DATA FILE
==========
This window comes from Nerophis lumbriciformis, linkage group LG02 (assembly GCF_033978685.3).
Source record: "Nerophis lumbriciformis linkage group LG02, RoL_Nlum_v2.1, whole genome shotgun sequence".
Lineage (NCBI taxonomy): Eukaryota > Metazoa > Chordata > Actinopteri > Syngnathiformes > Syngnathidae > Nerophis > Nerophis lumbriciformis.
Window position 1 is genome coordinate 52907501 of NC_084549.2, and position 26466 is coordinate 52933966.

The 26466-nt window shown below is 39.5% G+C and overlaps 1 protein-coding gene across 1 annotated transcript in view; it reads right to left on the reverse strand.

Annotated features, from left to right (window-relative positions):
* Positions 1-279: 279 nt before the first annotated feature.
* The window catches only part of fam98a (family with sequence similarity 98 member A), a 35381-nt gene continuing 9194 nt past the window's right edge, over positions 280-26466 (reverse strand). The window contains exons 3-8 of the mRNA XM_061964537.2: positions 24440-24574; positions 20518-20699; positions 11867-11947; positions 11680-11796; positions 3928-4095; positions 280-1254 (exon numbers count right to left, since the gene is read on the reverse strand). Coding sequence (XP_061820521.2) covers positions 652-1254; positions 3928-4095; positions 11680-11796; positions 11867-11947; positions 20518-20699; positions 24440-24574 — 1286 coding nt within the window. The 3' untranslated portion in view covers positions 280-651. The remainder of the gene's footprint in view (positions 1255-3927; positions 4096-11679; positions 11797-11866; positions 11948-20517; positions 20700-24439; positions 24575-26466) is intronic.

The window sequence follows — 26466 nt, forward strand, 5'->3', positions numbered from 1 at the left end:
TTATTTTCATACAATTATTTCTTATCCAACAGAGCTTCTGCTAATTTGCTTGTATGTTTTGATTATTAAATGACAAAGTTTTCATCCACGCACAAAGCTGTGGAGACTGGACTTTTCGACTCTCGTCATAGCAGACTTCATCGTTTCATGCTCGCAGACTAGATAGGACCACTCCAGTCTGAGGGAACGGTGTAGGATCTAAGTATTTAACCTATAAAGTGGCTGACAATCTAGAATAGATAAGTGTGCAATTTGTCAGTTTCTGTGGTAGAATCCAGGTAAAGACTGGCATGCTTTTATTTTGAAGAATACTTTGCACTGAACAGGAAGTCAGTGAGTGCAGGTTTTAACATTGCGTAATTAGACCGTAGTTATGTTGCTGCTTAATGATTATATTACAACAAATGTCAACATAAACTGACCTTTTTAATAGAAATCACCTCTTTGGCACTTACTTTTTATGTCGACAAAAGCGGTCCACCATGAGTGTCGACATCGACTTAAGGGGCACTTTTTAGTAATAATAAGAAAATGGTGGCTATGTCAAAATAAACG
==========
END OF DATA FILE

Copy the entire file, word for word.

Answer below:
This window comes from Nerophis lumbriciformis, linkage group LG02 (assembly GCF_033978685.3).
Source record: "Nerophis lumbriciformis linkage group LG02, RoL_Nlum_v2.1, whole genome shotgun sequence".
Lineage (NCBI taxonomy): Eukaryota > Metazoa > Chordata > Actinopteri > Syngnathiformes > Syngnathidae > Nerophis > Nerophis lumbriciformis.
Window position 1 is genome coordinate 52907501 of NC_084549.2, and position 26466 is coordinate 52933966.

The 26466-nt window shown below is 39.5% G+C and overlaps 1 protein-coding gene across 1 annotated transcript in view; it reads right to left on the reverse strand.

Annotated features, from left to right (window-relative positions):
* Positions 1-279: 279 nt before the first annotated feature.
* The window catches only part of fam98a (family with sequence similarity 98 member A), a 35381-nt gene continuing 9194 nt past the window's right edge, over positions 280-26466 (reverse strand). The window contains exons 3-8 of the mRNA XM_061964537.2: positions 24440-24574; positions 20518-20699; positions 11867-11947; positions 11680-11796; positions 3928-4095; positions 280-1254 (exon numbers count right to left, since the gene is read on the reverse strand). Coding sequence (XP_061820521.2) covers positions 652-1254; positions 3928-4095; positions 11680-11796; positions 11867-11947; positions 20518-20699; positions 24440-24574 — 1286 coding nt within the window. The 3' untranslated portion in view covers positions 280-651. The remainder of the gene's footprint in view (positions 1255-3927; positions 4096-11679; positions 11797-11866; positions 11948-20517; positions 20700-24439; positions 24575-26466) is intronic.

The window sequence follows — 26466 nt, forward strand, 5'->3', positions numbered from 1 at the left end:
TTATTTTCATACAATTATTTCTTATCCAACAGAGCTTCTGCTAATTTGCTTGTATGTTTTGATTATTAAATGACAAAGTTTTCATCCACGCACAAAGCTGTGGAGACTGGACTTTTCGACTCTCGTCATAGCAGACTTCATCGTTTCATGCTCGCAGACTAGATAGGACCACTCCAGTCTGAGGGAACGGTGTAGGATCTAAGTATTTAACCTATAAAGTGGCTGACAATCTAGAATAGATAAGTGTGCAATTTGTCAGTTTCTGTGGTAGAATCCAGGTAAAGACTGGCATGCTTTTATTTTGAAGAATACTTTGCACTGAACAGGAAGTCAGTGAGTGCAGGTTTTAACATTGCGTAATTAGACCGTAGTTATGTTGCTGCTTAATGATTATATTACAACAAATGTCAACATAAACTGACCTTTTTAATAGAAATCACCTCTTTGGCACTTACTTTTTATGTCGACAAAAGCGGTCCACCATGAGTGTCGACATCGACTTAAGGGGCACTTTTTAGTAATAATAAGAAAATGGTGGCTATGTCAAAATAAACG